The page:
What isn’t covered by private hospital cover?
There are a few things that it’s wise to check before you take out private hospital cover. Depending on your policy, you may have restrictions and/or exclusions for which you’re not covered. It’s vital that you spend some time reading the private hospital cover policies in full, so that you’re not choosing a policy which restricts or excludes things that you may need.
As some health funds only have agreements with certain hospitals, check to see whether this is the case for your health fund, as it may leave you restricted in terms of where you can be treated. Take health insurance waiting periods into account too, as you may not be covered if you’ve not served out a waiting period before you need to access the benefits.
What if I need surgery after an accident?
Private hospital cover usually will cover you for elective surgery. For example, if you have been told that you need a specific type of surgery which is covered by your health fund, this will be covered by your private health insurance as long as you’ve served out the relevant waiting period.
If you’re involved in an accident and need to have treatment as a result, you won’t usually have to have served the waiting period before you can be treated. Treatment may be covered in an emergency that you’re not otherwise covered for. For example, if you need to have joint reconstruction but aren’t covered for this on your private health insurance, this may be waived for emergency surgery. The big exception to this comes if you’re involved in a road accident, as this should be covered by the compulsory third party car insurance of the driver at fault.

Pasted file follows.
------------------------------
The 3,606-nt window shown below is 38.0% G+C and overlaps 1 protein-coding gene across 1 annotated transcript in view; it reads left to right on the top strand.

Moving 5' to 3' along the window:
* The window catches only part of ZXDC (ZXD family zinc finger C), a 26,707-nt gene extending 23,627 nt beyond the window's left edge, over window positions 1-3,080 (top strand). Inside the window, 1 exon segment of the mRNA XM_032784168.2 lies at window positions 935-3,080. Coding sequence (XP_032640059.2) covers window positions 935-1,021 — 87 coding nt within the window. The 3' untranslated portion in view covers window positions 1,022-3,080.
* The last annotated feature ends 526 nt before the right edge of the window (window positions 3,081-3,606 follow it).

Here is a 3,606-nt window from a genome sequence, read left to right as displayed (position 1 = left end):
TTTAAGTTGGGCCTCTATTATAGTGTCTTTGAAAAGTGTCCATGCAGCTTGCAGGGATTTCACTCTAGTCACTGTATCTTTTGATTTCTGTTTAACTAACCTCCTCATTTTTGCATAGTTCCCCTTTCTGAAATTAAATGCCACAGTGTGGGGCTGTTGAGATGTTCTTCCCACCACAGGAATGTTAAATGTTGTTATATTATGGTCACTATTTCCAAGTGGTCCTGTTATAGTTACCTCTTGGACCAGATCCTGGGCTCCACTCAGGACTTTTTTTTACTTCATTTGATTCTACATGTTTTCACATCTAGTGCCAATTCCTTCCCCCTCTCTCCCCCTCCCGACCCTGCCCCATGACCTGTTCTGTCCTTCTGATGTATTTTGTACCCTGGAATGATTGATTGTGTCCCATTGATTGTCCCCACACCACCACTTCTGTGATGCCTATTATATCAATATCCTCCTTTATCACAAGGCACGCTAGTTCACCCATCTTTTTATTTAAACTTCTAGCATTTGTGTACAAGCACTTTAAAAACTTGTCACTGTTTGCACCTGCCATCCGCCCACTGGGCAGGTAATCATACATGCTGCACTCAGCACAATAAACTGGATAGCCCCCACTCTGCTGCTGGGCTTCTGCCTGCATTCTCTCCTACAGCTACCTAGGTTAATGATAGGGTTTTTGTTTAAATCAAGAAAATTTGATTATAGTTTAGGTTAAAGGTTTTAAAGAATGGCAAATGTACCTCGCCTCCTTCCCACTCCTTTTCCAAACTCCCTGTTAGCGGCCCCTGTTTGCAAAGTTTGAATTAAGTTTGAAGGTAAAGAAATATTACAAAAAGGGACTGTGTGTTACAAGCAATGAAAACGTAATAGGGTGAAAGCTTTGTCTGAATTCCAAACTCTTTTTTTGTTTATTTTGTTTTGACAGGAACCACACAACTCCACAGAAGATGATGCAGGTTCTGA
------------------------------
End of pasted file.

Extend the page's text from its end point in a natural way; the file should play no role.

What if I need emergency first aid treatment?
In this scenario, you may not be formally admitted to hospital, so private hospital cover may not cover you. If you choose to go to the emergency department of a public hospital, you’ll be covered by Medicare. If you’d rather go to the emergency department of a private hospital, Medicare will cover treatment by a GP, but only 85% of the Medicare Benefits Schedule for treatment by a specialist doctor. Tests such as emergency x-rays or blood tests may also lead to out-of-pocket costs.
Private hospital cover will cover you as a private patient and give you greater choice over where you’re treated and by whom. Coverage levels vary between private health funds, so it’s important to compare health insurance to make sure that you’re choosing a private hospital cover that suits your needs.
As you get older, you may feel that you’ll benefit more from a higher level of coverage that includes things like physical rehabilitation and cataracts cover, which may not seem so crucial when you’re younger. By doing a health insurance comparison to assess your options for private hospital cover, you can choose a level of private hospital cover which best suits your needs.